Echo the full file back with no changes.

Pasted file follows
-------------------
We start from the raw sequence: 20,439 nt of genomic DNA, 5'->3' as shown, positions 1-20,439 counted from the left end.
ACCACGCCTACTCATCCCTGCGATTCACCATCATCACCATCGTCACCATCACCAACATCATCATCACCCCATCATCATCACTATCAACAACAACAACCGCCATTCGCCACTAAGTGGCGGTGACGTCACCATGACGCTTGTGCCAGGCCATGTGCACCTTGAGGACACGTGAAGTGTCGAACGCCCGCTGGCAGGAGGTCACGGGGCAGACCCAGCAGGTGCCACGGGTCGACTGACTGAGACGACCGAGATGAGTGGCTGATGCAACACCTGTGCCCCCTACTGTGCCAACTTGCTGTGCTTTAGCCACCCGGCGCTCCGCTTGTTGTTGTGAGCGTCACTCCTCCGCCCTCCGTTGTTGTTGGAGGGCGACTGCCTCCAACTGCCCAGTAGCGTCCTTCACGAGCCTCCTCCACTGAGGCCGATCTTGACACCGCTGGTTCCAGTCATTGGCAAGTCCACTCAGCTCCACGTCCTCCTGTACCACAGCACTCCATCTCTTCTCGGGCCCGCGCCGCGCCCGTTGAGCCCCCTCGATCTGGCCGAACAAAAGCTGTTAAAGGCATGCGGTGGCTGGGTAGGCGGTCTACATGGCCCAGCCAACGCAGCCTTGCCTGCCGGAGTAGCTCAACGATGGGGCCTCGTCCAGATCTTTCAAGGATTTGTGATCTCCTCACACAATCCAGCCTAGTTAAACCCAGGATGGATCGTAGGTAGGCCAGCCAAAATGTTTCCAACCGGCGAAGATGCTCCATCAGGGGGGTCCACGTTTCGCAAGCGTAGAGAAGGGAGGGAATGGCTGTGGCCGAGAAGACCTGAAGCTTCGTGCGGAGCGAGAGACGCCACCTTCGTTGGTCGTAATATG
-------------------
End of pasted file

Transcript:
We start from the raw sequence: 20,439 nt of genomic DNA, 5'->3' as shown, positions 1-20,439 counted from the left end.
ACCACGCCTACTCATCCCTGCGATTCACCATCATCACCATCGTCACCATCACCAACATCATCATCACCCCATCATCATCACTATCAACAACAACAACCGCCATTCGCCACTAAGTGGCGGTGACGTCACCATGACGCTTGTGCCAGGCCATGTGCACCTTGAGGACACGTGAAGTGTCGAACGCCCGCTGGCAGGAGGTCACGGGGCAGACCCAGCAGGTGCCACGGGTCGACTGACTGAGACGACCGAGATGAGTGGCTGATGCAACACCTGTGCCCCCTACTGTGCCAACTTGCTGTGCTTTAGCCACCCGGCGCTCCGCTTGTTGTTGTGAGCGTCACTCCTCCGCCCTCCGTTGTTGTTGGAGGGCGACTGCCTCCAACTGCCCAGTAGCGTCCTTCACGAGCCTCCTCCACTGAGGCCGATCTTGACACCGCTGGTTCCAGTCATTGGCAAGTCCACTCAGCTCCACGTCCTCCTGTACCACAGCACTCCATCTCTTCTCGGGCCCGCGCCGCGCCCGTTGAGCCCCCTCGATCTGGCCGAACAAAAGCTGTTAAAGGCATGCGGTGGCTGGGTAGGCGGTCTACATGGCCCAGCCAACGCAGCCTTGCCTGCCGGAGTAGCTCAACGATGGGGCCTCGTCCAGATCTTTCAAGGATTTGTGATCTCCTCACACAATCCAGCCTAGTTAAACCCAGGATGGATCGTAGGTAGGCCAGCCAAAATGTTTCCAACCGGCGAAGATGCTCCATCAGGGGGGTCCACGTTTCGCAAGCGTAGAGAAGGGAGGGAATGGCTGTGGCCGAGAAGACCTGAAGCTTCGTGCGGAGCGAGAGACGCCACCTTCGTTGGTCGTAATATG